It takes great courage to sign up for the military. Some who serve see combat, some never returning. Others provide necessary aid to those in combat or assist foreign countries with improving their technical infrastructure.
Renee Carroll is one of those support veterans here at UCC.
Carroll is finding new life going from soldier to scholar.
Born and raised in Roseburg, Carroll never really left the area growing up. She led what she referred to as a simple childhood. She recalls being a strong student in her early years . . . until she met boys. She would ultimately meet her future husband while in high school.
Carroll played flute in school in the jazz, concert and marching bands. To this day, she can still rock a flute. Wanting to graduate high school early, she crammed her last two years into one year.
Graduating a full year early from high school, Carroll eagerly joined the Navy when the opportunity to enlist presented itself. Carroll’s best friend, who was enlisted at the time, said Carroll should join. Turning down an acceptance to Arts Academy in Portland, Carroll accepted. “I had nothing better to do,” Carroll said. She left for boot camp two weeks after signing.
Carroll enlisted to be an information systems technician just like her grandfather, who, in his time, was a radio man. As Carroll claims, same job, different time and technology.
Carroll spent her service on-shore, never really leaving American soil. In 2008, Carroll participated in RIMPAC. RIMPAC, Rim of the Pacific Exercise, refers to the world’s largest maritime warfare exercise. Carroll, stationed in Hawaii for two months, assisted foreign countries who are U.S. allies as part of RIMPAC. She supplied their ships and planes with cryptographic technology. However, she would not see much sea duty, otherwise known as a deployment.
Other than Hawaii, she was stationed in Coronado, California. Her service time didn’t line up with deployment dates, causing her to miss dates for sea duty that run six months to a year. Also, while in service, she became pregnant.
In 2010, Carroll was discharged from the Navy. At the time, she was battling a medical condition she was diagnosed with in 2009. The medication, Carroll says, caused her to have a bad reaction. During that time, she got into trouble with boys again.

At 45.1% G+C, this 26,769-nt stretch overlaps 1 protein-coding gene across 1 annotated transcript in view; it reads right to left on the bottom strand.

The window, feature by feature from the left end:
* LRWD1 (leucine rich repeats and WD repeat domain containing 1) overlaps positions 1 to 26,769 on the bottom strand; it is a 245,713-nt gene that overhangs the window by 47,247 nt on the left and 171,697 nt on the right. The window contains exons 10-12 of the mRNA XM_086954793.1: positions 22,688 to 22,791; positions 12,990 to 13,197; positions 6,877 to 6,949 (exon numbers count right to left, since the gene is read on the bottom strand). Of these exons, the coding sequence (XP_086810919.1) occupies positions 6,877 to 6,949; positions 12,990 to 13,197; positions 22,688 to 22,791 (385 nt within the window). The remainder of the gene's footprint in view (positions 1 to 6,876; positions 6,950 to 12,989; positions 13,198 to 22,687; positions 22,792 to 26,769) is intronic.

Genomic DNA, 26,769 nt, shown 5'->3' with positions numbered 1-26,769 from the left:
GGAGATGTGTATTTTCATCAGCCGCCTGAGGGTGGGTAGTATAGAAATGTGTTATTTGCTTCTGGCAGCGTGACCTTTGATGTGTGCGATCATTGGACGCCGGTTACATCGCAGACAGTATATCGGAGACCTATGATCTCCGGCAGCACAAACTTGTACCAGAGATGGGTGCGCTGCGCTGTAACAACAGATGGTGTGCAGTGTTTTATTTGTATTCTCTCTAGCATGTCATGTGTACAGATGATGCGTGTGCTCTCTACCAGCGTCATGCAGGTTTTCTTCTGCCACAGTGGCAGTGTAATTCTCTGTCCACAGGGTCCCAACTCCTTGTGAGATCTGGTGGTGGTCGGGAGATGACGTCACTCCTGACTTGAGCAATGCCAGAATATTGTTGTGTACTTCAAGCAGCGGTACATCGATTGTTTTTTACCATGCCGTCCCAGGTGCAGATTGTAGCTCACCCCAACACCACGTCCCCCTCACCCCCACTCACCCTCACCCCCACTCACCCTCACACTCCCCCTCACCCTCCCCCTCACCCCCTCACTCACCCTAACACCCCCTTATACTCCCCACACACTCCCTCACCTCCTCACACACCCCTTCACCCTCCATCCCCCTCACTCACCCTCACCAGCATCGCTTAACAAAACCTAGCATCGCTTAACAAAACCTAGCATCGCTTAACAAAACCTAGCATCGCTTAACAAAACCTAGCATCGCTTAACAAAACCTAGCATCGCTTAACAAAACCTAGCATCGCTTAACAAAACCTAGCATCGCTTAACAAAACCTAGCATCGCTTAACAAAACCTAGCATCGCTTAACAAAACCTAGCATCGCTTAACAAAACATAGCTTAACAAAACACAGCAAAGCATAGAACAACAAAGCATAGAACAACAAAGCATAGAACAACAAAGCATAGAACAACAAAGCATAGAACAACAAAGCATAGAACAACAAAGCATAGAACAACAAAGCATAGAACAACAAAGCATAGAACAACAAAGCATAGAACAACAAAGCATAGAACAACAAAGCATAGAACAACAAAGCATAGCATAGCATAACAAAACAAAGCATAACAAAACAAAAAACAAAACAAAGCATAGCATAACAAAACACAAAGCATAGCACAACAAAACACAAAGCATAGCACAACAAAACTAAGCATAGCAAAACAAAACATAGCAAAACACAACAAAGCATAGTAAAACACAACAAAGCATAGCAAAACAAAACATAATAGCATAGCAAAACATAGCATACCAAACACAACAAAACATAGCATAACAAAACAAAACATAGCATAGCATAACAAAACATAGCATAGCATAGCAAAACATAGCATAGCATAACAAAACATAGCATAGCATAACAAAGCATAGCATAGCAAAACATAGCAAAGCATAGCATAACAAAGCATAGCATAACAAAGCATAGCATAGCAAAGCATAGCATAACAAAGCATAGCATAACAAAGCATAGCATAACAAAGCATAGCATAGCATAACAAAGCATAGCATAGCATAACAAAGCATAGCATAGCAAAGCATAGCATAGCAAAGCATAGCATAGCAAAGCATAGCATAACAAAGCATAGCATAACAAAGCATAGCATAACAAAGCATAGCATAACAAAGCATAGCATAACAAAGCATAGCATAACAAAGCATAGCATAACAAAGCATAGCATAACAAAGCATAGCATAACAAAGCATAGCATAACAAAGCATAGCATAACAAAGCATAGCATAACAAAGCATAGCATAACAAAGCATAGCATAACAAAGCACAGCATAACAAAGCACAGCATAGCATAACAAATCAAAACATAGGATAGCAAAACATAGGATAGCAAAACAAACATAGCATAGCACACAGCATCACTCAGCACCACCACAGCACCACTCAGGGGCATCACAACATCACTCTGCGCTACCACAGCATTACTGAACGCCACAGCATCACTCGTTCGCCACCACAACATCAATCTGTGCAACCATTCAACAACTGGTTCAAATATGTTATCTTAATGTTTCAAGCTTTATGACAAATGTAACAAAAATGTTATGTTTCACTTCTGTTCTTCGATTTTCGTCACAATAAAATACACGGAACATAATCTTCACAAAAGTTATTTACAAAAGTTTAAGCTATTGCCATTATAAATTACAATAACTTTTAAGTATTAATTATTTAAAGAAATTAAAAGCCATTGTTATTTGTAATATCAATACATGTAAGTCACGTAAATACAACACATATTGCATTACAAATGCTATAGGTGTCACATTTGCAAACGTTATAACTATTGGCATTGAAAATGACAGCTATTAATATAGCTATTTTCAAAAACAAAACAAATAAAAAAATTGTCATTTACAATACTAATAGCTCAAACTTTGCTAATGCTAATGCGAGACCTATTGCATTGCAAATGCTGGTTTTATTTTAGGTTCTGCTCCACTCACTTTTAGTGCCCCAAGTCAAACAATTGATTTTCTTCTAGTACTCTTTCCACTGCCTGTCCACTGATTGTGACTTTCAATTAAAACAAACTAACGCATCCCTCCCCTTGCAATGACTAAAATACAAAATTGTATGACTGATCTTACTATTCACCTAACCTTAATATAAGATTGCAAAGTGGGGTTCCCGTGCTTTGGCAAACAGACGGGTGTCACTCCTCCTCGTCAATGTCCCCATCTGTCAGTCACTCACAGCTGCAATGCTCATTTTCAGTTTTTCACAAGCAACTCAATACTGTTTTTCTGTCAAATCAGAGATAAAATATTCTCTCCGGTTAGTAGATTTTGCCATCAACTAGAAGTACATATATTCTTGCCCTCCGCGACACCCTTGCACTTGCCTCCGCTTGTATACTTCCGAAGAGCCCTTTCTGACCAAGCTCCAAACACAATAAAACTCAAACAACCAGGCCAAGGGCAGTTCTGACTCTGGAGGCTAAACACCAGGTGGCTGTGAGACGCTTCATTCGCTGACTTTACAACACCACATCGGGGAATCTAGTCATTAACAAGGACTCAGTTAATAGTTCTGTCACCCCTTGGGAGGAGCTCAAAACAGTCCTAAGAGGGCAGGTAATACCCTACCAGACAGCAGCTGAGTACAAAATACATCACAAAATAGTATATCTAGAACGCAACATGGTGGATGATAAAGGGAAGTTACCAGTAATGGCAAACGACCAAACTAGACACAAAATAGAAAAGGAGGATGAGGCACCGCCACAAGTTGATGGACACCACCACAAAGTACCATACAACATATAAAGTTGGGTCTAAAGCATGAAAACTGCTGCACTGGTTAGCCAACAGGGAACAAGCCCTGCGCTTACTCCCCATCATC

Fighting with her now ex-husband would be one of the only bumps in the road in her life.
Carroll left the military with the rank of IT3, otherwise known as an E4. No longer in the Navy, Carroll went to work as a civilian, a difficult transition for many soldiers.
She became a consultant for Pure Romance in 2012. Consultants assist women with understanding sexual health regarding their body. Consultants have an inventory of bath and beauty products and adult novelty products to sell to their clients.
“It was an amazing experience. It taught me a lot about myself and is what encouraged me to attend college,” Carroll said. She would make a lot of friends through consulting. Many are still friends of hers to this day.
She began attending UCC summer of 2015 to study Business Administration. Those friends she made as a Pure Romance consultant were her support while making the transition from soldier to scholar.
In 2016 and 2017, Carroll participated in Startup Weekend. Both years she pitched and formed teams. In 2017, her team took second place. They pitched a veteran focused greeting card line. The cards are not only tailored to veterans and military members, but also, the cards are appropriate for law enforcement officers and others who serve civilians at home. The cards are unique as they don’t just thank those who serve. Their expanded line of cards includes themes focused on self, such as receiving a promotion or cards with dark humor.
While attending UCC, Carroll performed her work study in the Veteran’s Center. She assisted in management of the center, bringing in a food program along with generating community support to improve the center so veterans could study comfortably. This experience would also help her transition to civilian life and teach her how to use her military training.
Carroll is set to graduate from UCC in 2017 with honors. “Shortly after registering, I set a goal for myself. I told myself ‘I WILL’ graduate at the top of my class,” Carroll said. Living up to her words, she will graduate with honors. She is graduating with 3.83 GPA.
Carroll has plans to continue her education. She is already enrolled at SOU, Southern Oregon University, to begin a Business Administration program this summer. She will remain the public relations officer for Cascadian Cards while expanding her role into marketing and sales.
“I WILL graduate at the top of my class.”
–Renee Carroll, Bs. Adminstration